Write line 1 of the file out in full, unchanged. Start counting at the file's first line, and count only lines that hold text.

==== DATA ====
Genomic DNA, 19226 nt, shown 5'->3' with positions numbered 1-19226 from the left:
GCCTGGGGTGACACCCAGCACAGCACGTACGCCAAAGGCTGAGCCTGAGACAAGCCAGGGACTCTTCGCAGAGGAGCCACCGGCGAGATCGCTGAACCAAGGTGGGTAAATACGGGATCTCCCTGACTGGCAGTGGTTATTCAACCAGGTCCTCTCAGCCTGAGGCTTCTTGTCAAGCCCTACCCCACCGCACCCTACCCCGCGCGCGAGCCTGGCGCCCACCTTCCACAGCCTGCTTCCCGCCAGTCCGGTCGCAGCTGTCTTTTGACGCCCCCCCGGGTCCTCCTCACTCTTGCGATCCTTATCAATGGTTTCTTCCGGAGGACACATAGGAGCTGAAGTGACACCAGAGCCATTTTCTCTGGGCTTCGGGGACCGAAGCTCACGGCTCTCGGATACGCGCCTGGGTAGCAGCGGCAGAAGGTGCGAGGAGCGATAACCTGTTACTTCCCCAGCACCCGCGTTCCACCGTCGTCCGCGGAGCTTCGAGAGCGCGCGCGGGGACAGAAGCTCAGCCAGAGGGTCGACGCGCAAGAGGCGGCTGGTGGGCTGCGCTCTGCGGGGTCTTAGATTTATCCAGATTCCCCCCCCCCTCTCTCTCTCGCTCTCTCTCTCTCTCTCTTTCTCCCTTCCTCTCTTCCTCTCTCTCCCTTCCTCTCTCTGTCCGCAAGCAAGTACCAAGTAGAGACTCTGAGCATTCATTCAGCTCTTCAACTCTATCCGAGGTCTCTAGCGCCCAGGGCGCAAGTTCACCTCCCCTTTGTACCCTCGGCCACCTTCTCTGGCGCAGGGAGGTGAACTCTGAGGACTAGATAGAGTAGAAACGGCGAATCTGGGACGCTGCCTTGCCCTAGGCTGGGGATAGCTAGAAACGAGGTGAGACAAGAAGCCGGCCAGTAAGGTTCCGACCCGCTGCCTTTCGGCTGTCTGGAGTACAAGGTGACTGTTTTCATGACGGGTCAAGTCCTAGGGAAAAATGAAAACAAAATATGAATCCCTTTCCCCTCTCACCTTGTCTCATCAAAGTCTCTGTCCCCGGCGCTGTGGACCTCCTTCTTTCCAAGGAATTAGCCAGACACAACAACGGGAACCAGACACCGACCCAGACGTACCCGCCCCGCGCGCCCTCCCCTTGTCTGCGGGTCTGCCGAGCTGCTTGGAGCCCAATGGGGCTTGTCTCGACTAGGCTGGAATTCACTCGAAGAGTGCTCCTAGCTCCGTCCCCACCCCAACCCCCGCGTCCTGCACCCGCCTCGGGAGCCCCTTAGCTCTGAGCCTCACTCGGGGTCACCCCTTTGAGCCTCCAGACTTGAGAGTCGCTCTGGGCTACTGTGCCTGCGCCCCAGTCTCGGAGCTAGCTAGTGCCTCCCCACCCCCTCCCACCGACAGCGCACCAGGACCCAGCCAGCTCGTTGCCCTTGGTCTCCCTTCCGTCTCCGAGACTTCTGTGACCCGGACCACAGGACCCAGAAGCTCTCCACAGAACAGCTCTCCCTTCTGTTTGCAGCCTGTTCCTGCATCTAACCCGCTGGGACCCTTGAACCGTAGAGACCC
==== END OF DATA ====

Genomic DNA, 19226 nt, shown 5'->3' with positions numbered 1-19226 from the left: